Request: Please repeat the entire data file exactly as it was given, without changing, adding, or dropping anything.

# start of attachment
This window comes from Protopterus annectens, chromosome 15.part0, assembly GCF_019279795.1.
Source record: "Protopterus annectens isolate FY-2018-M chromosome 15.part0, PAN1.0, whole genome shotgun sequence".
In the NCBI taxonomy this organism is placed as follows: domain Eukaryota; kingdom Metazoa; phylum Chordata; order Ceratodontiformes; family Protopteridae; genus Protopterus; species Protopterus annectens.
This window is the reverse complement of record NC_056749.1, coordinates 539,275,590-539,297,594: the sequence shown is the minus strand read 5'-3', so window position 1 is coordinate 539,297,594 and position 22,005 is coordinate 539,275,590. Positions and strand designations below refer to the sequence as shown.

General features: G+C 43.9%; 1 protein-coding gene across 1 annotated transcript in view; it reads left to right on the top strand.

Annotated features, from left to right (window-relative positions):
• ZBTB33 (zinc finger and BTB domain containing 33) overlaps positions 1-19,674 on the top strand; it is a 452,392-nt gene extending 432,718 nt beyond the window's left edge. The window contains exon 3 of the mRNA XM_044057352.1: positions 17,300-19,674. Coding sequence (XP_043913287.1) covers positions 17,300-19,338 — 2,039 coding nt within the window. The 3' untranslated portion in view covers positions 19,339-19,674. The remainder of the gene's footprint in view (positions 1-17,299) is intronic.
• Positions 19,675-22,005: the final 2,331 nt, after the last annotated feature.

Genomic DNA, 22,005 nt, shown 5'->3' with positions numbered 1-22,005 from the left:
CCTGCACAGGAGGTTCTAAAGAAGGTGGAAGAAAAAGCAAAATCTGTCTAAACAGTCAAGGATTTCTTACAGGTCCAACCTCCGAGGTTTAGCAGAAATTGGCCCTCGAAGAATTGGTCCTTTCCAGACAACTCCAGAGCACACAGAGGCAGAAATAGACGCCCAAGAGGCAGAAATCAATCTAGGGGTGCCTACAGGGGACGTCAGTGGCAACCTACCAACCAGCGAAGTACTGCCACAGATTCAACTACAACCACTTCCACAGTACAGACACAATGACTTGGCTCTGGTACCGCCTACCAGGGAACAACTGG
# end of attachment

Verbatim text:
This window comes from Protopterus annectens, chromosome 15.part0, assembly GCF_019279795.1.
Source record: "Protopterus annectens isolate FY-2018-M chromosome 15.part0, PAN1.0, whole genome shotgun sequence".
In the NCBI taxonomy this organism is placed as follows: domain Eukaryota; kingdom Metazoa; phylum Chordata; order Ceratodontiformes; family Protopteridae; genus Protopterus; species Protopterus annectens.
This window is the reverse complement of record NC_056749.1, coordinates 539,275,590-539,297,594: the sequence shown is the minus strand read 5'-3', so window position 1 is coordinate 539,297,594 and position 22,005 is coordinate 539,275,590. Positions and strand designations below refer to the sequence as shown.

General features: G+C 43.9%; 1 protein-coding gene across 1 annotated transcript in view; it reads left to right on the top strand.

Annotated features, from left to right (window-relative positions):
• ZBTB33 (zinc finger and BTB domain containing 33) overlaps positions 1-19,674 on the top strand; it is a 452,392-nt gene extending 432,718 nt beyond the window's left edge. The window contains exon 3 of the mRNA XM_044057352.1: positions 17,300-19,674. Coding sequence (XP_043913287.1) covers positions 17,300-19,338 — 2,039 coding nt within the window. The 3' untranslated portion in view covers positions 19,339-19,674. The remainder of the gene's footprint in view (positions 1-17,299) is intronic.
• Positions 19,675-22,005: the final 2,331 nt, after the last annotated feature.

Genomic DNA, 22,005 nt, shown 5'->3' with positions numbered 1-22,005 from the left:
CCTGCACAGGAGGTTCTAAAGAAGGTGGAAGAAAAAGCAAAATCTGTCTAAACAGTCAAGGATTTCTTACAGGTCCAACCTCCGAGGTTTAGCAGAAATTGGCCCTCGAAGAATTGGTCCTTTCCAGACAACTCCAGAGCACACAGAGGCAGAAATAGACGCCCAAGAGGCAGAAATCAATCTAGGGGTGCCTACAGGGGACGTCAGTGGCAACCTACCAACCAGCGAAGTACTGCCACAGATTCAACTACAACCACTTCCACAGTACAGACACAATGACTTGGCTCTGGTACCGCCTACCAGGGAACAACTGG